12/09/2006 - 22:00

Budget blow-outs put pressure on projects

12/09/2006 - 22:00

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BHP Billiton’s Ravensthorpe nickel project is in line for the invidious honour of having the biggest cost blow-out of all the major projects in Western Australia in recent years.

Budget blow-outs put pressure on projects

BHP Billiton’s Ravensthorpe nickel project is in line for the invidious honour of having the biggest cost blow-out of all the major projects in Western Australia in recent years.

With more than 1,700 workers on site, Ravensthorpe is a huge project operating in a part of the state that has never experienced anything like it.

When the project was approved in March 2004, its budget was $1.35 billion.

BHP announced a 32 per cent cost increase in August 2005 and in July this year announced another blow-out, with costs “more than 30 per cent in excess of the currently approved budget”.

The company said tight labour markets and shortages of equipment and skills had driven up costs and in some instances affected project schedules.

Currency strength against the US dollar had added further cost pressure.

BHP is not alone in suffering from big cost blow-outs, which have hit companies large and small.

Multinational aluminium producer Alcoa and mid-cap iron ore miner Portman both suffered one-third cost increases on recent expansion projects.

Alcoa’s Pinjarra alumina refinery upgrade was affected not just by skills shortages and rising costs, but also industrial relations problems.

As well as adding to the cost of the project, these factors delayed its completion.

“We managed this by fitting the work to the people available,” Alcoa executive Kim Horne told a skills conference in June.

“This resulted in a longer, flatter construction period rather than a short, peak period of activity.”

The difficulties experienced by Alcoa are highlighted by comparing its project with BHP Billiton’s $250 million upgrade of its Worsley alumina refinery.

They are two similar projects in essentially the same market at the same time, yet BHP completed its project close to budget.

While most of the commentary on skills shortages and cost increases has focused on Australia’s overheated market, Woodside has indicated that the problem extends wider.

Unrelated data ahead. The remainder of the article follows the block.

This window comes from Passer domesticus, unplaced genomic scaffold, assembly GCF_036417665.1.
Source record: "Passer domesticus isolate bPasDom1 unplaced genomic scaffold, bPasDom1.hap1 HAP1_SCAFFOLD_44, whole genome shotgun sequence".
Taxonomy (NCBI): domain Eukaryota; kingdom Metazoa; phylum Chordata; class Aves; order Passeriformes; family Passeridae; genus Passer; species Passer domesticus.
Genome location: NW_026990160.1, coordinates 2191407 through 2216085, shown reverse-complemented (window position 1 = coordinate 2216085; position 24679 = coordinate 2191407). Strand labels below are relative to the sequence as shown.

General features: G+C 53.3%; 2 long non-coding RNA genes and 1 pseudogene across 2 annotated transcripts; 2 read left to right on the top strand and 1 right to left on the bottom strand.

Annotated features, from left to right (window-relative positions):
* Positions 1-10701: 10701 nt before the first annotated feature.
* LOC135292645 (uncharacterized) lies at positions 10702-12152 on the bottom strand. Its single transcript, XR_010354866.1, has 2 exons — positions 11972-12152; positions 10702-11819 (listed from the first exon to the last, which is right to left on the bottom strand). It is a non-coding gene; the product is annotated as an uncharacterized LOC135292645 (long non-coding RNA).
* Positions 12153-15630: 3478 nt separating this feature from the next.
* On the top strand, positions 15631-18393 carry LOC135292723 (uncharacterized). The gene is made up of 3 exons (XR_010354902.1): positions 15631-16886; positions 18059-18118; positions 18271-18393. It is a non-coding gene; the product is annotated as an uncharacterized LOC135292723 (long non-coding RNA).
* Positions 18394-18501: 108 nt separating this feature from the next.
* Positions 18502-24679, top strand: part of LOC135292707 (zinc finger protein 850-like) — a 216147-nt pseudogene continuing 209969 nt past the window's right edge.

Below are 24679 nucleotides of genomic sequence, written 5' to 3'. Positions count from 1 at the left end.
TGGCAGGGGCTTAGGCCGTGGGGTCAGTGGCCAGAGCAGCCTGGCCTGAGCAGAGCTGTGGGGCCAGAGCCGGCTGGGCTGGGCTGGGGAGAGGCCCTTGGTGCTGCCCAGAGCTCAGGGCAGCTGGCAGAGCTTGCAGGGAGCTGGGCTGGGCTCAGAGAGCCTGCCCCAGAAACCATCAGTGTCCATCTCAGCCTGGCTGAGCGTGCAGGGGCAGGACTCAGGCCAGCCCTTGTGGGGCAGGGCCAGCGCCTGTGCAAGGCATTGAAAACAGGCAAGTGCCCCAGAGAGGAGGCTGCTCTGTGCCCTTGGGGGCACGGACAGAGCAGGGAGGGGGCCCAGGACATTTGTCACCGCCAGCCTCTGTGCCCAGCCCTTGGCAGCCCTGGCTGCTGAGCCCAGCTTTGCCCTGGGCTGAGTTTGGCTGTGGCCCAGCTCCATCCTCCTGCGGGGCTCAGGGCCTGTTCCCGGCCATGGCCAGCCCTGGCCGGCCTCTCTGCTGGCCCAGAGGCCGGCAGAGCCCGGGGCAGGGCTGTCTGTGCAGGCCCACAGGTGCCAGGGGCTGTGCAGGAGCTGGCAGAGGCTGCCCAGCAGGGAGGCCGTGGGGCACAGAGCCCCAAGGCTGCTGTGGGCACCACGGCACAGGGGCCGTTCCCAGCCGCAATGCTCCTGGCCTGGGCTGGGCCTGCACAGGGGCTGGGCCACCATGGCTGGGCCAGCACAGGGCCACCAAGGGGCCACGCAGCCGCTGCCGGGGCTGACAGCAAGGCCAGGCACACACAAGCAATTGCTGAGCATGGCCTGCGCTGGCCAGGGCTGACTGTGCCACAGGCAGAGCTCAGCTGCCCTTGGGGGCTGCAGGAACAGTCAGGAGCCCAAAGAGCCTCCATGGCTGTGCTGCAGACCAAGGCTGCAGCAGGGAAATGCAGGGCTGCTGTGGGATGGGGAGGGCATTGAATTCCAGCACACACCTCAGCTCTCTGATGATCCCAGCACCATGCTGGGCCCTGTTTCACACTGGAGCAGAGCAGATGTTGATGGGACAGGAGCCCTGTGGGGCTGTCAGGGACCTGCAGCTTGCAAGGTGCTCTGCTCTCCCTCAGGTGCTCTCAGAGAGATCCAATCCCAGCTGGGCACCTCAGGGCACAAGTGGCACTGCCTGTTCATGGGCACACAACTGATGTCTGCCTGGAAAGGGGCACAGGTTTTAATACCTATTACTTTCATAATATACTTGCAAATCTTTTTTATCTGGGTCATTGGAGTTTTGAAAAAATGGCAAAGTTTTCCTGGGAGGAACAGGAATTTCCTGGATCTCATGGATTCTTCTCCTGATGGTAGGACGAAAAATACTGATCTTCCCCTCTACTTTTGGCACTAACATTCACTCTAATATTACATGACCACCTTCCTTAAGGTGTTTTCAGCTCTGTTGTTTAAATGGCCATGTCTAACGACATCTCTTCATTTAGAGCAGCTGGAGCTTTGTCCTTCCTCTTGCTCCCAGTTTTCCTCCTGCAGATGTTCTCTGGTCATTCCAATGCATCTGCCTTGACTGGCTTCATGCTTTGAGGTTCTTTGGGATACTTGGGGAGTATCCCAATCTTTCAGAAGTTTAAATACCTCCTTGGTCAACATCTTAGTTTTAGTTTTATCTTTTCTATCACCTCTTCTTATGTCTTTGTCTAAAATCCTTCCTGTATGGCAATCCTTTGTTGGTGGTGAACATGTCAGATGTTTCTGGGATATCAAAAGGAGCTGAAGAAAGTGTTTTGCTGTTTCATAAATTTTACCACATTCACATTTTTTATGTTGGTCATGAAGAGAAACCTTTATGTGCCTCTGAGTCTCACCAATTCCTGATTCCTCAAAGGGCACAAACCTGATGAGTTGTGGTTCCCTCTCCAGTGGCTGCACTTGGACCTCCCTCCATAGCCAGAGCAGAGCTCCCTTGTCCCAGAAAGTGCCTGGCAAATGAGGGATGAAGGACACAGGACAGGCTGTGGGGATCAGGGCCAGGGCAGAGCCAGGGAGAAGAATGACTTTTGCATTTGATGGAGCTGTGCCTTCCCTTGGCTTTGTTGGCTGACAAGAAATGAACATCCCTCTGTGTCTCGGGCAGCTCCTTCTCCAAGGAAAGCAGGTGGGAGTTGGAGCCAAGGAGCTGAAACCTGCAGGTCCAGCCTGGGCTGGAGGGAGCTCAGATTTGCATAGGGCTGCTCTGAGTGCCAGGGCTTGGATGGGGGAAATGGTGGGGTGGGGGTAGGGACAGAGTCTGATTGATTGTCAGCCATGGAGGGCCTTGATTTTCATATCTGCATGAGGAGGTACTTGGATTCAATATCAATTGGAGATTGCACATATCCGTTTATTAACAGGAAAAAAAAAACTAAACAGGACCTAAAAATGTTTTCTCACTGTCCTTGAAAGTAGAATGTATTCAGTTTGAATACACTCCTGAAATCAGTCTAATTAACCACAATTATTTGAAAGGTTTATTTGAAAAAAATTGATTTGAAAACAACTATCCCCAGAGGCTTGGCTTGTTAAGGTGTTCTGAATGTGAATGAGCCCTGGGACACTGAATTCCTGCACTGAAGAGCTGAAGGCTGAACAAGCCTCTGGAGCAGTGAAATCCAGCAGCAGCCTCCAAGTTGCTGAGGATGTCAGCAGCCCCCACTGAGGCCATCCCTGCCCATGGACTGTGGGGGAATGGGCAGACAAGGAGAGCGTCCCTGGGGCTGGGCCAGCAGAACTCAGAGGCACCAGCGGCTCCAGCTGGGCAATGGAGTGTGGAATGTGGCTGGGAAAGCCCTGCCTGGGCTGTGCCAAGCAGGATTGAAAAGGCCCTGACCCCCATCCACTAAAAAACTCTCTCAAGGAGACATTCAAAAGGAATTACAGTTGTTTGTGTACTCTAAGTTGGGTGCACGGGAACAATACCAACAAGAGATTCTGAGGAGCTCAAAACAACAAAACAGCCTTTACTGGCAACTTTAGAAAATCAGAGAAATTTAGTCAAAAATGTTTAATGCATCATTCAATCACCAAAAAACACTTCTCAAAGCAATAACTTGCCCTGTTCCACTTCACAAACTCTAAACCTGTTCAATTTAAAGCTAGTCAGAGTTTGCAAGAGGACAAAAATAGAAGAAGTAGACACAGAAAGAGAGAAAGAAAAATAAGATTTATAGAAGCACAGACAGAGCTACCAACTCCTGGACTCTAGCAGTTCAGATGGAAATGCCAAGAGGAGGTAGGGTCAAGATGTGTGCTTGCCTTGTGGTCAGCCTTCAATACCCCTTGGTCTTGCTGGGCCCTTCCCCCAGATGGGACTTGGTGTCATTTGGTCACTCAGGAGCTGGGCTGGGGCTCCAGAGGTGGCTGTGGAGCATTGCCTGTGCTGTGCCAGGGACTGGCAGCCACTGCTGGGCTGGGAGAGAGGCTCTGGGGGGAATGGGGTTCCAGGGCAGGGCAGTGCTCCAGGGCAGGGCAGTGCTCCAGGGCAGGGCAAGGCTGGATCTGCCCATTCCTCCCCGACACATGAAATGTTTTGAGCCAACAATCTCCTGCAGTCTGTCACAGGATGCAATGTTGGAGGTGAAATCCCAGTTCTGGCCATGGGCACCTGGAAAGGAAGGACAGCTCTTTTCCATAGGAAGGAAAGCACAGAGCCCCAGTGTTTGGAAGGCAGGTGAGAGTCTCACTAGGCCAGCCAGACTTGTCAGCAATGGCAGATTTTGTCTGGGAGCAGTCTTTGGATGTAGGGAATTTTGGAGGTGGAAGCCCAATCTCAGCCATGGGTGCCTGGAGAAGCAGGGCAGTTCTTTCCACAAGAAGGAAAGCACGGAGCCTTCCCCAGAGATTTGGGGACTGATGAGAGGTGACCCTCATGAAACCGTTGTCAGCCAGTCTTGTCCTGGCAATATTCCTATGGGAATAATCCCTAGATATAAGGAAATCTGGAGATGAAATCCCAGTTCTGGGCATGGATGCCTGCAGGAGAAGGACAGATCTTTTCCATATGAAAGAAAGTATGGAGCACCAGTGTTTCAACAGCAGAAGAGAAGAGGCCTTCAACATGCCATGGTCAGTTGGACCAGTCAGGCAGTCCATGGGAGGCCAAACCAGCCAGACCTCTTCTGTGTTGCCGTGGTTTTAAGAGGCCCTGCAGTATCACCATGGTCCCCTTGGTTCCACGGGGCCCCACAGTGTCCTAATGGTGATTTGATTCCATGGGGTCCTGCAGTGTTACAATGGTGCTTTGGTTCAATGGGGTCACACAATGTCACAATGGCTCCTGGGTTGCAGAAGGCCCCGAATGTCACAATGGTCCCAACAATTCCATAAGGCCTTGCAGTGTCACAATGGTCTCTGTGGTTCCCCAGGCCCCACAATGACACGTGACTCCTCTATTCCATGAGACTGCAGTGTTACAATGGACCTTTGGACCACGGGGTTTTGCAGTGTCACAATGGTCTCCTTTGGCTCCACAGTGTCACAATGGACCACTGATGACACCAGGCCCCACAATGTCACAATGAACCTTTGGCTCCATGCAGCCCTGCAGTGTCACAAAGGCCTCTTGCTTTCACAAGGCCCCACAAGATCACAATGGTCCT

Announcing a 21 per cent cost increase on the North West Shelf venture’s phase 5 expansion, Woodside said it was “largely due to higher labour costs in construction contracts awarded during a period of extraordinary international construction market inflation”.

The cost increases on some projects are even more dramatic if the starting point is their feasibility study.

For instance, Roc Oil’s Cliff Head oil field development was originally budgeted to cost $156 million, in April 2004.

By the time the project was approved, the budget was $227 million. When the project was completed in May, the cost had risen to $285 million.

Similarly, the expansion of CSBP’s ammonium nitrate plant at Kwinana was originally estimated to cost $150 million.

The budget had increased to $200 million when the project was approved last November.

The company announced last month that the budget had subsequently increased to $260 million, after finalising “design and regulatory requirements together with updated estimates”.

For most of the projects discussed above, higher revenue flowing from increased commodity prices is expected to outweigh the higher costs.

The danger for the WA economy is that other projects, not just in mining but across all industry sectors, will be aborted because of the higher costs.

BHP Billiton has already announced that a $1.1 billion expansion of its Worsley alumina refinery has been deferred because of higher costs, and there is speculation Alcoa may defer the proposed $1.5 billion expansion of its Wagerup refinery for the same reason.

The budget for Chevron’s giant Gorgon gas project will have increased substantially from the $11 billion estimate produced three years ago, and it remains to be seen whether this will affect the viability of the project.

In the iron ore sector, current and aspiring producers point to the near-90 per cent price increase achieved over the past two years to indicate their ability to cope with higher costs.

Nonetheless, rising costs will increasingly start to affect the viability of some of the proposed projects. Rising costs will also have an impact on taxpayers, though the widely publicised cost increases on the New MetroRail project are modest compared with other projects.

The rail project’s current $1.6 billion budget, which may be affected by legal claims, is 6.2 per cent above the December 2003 estimate and 13.8 per cent above the original 2002 budget.

STANDING BY BUSINESS. TRUSTED BY BUSINESS.

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